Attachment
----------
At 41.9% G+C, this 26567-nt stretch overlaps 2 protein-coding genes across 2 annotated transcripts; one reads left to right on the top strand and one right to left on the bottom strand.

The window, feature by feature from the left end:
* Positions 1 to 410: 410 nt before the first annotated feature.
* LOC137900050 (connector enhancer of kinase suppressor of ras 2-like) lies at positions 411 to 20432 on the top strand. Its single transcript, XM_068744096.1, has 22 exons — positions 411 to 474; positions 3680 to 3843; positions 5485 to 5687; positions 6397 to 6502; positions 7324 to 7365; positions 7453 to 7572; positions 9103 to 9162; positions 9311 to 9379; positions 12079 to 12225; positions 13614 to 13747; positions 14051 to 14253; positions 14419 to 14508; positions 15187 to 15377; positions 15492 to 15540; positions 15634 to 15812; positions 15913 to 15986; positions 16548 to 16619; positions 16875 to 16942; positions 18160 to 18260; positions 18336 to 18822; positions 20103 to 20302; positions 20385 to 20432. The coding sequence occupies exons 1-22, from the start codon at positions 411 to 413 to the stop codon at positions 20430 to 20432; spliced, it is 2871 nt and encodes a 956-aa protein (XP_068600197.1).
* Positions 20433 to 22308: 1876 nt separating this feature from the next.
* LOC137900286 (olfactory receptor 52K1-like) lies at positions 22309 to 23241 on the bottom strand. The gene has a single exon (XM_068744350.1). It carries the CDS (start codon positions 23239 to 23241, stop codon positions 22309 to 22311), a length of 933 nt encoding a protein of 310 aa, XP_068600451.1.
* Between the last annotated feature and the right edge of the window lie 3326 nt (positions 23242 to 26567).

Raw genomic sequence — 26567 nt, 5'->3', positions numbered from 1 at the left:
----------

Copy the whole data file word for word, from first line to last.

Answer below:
At 41.9% G+C, this 26567-nt stretch overlaps 2 protein-coding genes across 2 annotated transcripts; one reads left to right on the top strand and one right to left on the bottom strand.

The window, feature by feature from the left end:
* Positions 1 to 410: 410 nt before the first annotated feature.
* LOC137900050 (connector enhancer of kinase suppressor of ras 2-like) lies at positions 411 to 20432 on the top strand. Its single transcript, XM_068744096.1, has 22 exons — positions 411 to 474; positions 3680 to 3843; positions 5485 to 5687; positions 6397 to 6502; positions 7324 to 7365; positions 7453 to 7572; positions 9103 to 9162; positions 9311 to 9379; positions 12079 to 12225; positions 13614 to 13747; positions 14051 to 14253; positions 14419 to 14508; positions 15187 to 15377; positions 15492 to 15540; positions 15634 to 15812; positions 15913 to 15986; positions 16548 to 16619; positions 16875 to 16942; positions 18160 to 18260; positions 18336 to 18822; positions 20103 to 20302; positions 20385 to 20432. The coding sequence occupies exons 1-22, from the start codon at positions 411 to 413 to the stop codon at positions 20430 to 20432; spliced, it is 2871 nt and encodes a 956-aa protein (XP_068600197.1).
* Positions 20433 to 22308: 1876 nt separating this feature from the next.
* LOC137900286 (olfactory receptor 52K1-like) lies at positions 22309 to 23241 on the bottom strand. The gene has a single exon (XM_068744350.1). It carries the CDS (start codon positions 23239 to 23241, stop codon positions 22309 to 22311), a length of 933 nt encoding a protein of 310 aa, XP_068600451.1.
* Between the last annotated feature and the right edge of the window lie 3326 nt (positions 23242 to 26567).

Raw genomic sequence — 26567 nt, 5'->3', positions numbered from 1 at the left: